Remember when we reported how an Amazon Alexa could be the key to solving a difficult murder case? Well, as it turns, Amazon Alexa has added yet another skill to its repertoire: upholding the First Amendment!
In an unprecedented move, Amazon has refused to hand over the millisecond worth voice and transcription data recorded by the Echo speaker which was to be used against its user in Arkansas as part of a murder trial. According to an AP report, Amazon states that since the authorities haven’t proved that the investigation is in any way more important than their customer’s privacy rights, hence they have the right to protect and withhold the recorded data under the First Amendment.
Last week, Amazon filed a 91-page motion, published by Ars Technica, with the Benton County Circuit Court to retract the search warrant issued by the police back in December to get some insight into the November 2015 murder case of Victor Collins.
James Andrew Bates, the owner of the Echo speaker, has pleaded not guilty to the first-degree murder charges against him.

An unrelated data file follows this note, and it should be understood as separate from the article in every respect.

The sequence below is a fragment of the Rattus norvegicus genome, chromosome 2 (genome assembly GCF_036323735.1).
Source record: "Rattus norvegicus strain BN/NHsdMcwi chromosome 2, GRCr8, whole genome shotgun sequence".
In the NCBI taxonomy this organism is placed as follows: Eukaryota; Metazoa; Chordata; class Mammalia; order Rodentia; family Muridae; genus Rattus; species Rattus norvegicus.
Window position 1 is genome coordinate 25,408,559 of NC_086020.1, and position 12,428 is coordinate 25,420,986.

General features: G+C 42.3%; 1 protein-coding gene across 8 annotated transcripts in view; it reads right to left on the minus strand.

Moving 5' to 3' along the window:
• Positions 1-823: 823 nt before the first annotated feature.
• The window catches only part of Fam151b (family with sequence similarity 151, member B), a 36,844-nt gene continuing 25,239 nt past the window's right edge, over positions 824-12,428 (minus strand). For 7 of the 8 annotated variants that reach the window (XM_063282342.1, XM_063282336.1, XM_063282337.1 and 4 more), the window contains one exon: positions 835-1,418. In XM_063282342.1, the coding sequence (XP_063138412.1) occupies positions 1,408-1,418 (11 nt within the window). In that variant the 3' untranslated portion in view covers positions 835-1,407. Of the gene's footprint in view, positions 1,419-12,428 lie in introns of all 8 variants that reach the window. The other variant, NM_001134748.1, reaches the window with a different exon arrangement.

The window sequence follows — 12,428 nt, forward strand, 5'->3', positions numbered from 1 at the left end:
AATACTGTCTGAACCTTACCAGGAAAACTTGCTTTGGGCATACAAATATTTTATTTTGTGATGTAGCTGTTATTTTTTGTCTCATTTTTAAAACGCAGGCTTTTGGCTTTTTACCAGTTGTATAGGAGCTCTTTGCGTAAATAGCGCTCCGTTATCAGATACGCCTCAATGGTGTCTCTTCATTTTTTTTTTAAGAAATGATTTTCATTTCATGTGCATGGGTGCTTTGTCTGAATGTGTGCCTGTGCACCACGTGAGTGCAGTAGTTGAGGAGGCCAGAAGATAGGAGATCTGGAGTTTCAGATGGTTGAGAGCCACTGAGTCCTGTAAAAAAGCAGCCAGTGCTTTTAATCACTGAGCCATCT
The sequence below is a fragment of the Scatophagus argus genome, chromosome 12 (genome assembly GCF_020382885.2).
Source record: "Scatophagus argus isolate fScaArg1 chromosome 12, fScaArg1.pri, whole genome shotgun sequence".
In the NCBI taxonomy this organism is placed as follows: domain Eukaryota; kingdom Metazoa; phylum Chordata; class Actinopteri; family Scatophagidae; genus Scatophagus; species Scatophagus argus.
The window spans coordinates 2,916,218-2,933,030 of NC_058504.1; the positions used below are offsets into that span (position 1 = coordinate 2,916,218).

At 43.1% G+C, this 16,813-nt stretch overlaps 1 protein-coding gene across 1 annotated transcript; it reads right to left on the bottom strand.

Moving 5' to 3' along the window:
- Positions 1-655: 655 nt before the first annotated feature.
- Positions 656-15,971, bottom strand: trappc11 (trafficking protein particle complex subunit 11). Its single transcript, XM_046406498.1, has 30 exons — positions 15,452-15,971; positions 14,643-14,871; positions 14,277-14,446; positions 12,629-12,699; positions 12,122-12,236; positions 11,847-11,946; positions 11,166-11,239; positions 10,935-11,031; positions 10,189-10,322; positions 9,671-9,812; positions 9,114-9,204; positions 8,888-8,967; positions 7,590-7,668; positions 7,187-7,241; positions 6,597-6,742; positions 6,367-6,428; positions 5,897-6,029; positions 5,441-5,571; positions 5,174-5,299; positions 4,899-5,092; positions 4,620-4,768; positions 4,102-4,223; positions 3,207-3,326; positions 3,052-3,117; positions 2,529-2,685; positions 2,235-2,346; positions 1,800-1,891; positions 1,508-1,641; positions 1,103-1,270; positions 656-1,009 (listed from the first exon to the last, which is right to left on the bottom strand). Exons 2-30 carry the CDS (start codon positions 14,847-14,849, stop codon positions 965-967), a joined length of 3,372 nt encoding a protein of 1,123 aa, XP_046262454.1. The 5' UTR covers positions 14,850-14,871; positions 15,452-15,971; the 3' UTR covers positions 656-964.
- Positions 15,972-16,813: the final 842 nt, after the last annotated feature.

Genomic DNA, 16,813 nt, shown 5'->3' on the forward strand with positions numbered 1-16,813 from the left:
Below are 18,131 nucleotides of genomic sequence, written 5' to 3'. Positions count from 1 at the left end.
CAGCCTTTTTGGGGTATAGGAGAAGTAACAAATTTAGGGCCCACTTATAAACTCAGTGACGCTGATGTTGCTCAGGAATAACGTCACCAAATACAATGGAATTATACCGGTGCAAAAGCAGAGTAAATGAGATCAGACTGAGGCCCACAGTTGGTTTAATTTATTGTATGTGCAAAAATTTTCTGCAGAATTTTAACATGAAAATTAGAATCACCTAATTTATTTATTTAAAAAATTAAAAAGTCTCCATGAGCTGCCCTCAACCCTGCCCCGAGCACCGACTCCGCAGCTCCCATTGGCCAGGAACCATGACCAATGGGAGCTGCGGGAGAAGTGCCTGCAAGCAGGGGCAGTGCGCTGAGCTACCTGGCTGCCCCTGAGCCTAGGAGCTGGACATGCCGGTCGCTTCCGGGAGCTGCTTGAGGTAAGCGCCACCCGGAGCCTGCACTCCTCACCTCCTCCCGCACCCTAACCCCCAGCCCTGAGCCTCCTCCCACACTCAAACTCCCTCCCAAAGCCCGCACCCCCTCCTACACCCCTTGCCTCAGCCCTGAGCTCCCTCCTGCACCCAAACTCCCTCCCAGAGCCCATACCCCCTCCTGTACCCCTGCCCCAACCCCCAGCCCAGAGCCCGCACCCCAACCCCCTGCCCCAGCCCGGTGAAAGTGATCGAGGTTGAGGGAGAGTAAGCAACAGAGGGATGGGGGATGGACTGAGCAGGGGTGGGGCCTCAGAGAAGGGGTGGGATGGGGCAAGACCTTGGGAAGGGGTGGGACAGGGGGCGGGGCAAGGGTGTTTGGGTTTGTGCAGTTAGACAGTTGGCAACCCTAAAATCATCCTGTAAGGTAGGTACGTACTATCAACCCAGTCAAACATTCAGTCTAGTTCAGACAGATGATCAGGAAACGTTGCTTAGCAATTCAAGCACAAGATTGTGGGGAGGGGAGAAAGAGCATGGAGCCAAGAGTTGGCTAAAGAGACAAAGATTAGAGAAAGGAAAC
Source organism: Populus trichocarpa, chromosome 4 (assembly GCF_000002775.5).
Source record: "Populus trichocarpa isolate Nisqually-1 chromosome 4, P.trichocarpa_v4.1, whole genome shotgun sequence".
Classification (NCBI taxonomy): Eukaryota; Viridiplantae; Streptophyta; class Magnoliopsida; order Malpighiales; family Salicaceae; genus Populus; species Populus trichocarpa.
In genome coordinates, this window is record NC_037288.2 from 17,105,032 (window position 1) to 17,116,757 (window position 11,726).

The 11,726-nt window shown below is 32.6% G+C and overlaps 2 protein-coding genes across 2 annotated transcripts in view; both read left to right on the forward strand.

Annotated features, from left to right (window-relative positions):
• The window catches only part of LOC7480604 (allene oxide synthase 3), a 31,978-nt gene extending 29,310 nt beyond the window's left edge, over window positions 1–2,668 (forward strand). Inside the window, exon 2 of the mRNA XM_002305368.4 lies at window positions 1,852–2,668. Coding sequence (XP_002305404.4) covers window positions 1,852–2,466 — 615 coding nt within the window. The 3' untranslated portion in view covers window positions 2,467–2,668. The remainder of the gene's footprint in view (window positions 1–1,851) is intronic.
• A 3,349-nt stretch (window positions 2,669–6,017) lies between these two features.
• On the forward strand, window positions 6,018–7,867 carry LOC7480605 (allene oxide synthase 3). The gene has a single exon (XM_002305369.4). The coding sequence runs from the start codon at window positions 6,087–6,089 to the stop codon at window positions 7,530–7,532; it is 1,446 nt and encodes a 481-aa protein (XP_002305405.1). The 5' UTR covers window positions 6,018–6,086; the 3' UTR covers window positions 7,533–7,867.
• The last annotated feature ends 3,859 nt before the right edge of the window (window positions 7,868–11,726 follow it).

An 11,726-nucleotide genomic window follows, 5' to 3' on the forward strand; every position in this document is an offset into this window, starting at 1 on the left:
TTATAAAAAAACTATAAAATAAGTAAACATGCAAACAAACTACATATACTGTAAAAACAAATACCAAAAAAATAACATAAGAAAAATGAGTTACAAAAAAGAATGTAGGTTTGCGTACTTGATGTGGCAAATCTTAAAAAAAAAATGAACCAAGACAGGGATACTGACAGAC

An Amazon spokesperson talked about the legal move,
“Amazon will not release customer information without a valid and binding legal demand properly served on us. Amazon objects to overbroad or otherwise inappropriate demands as a matter of course.”
Amazon representative gave the same statement to AP after filing the motion which states,
“The recordings stored by Amazon for a subscriber’s Echo device will usually be both (1) the user’s speech, in the form of a request for information from Alexa, and (2) a transcript or depiction of the Alexa Voice Service response conveying the information it determines would be most responsive to the user’s query. Both types of information are protected speech under the First Amendment.”
The move is a bold yet calculated risk, especially after the concerns showed by their users as they realized how these devices can be held against them in court. The company has stuck to their narrative of making the prosecutors first prove that the information isn’t available elsewhere before looking to seize the recorded data. Amazon has also requested that in the case this is proven, the court must first review it before handing it over to the prosecutors to make sure that the recording is actually relevant to the case.
The company remarked,
“At the heart of that First Amendment protection is the right to browse and purchase expressive materials anonymously, without fear of government discovery. The responses may contain expressive material, such as a podcast, an audiobook, or music requested by the user. Second, the response itself constitutes Amazon’s First Amendment-protected speech.”
You can learn all the details of the murder case here.
Are you concerned about your privacy and security while using these home assistant devices prying on your every whisper and move? Do you think this is a good move by Amazon or are they withholding justice?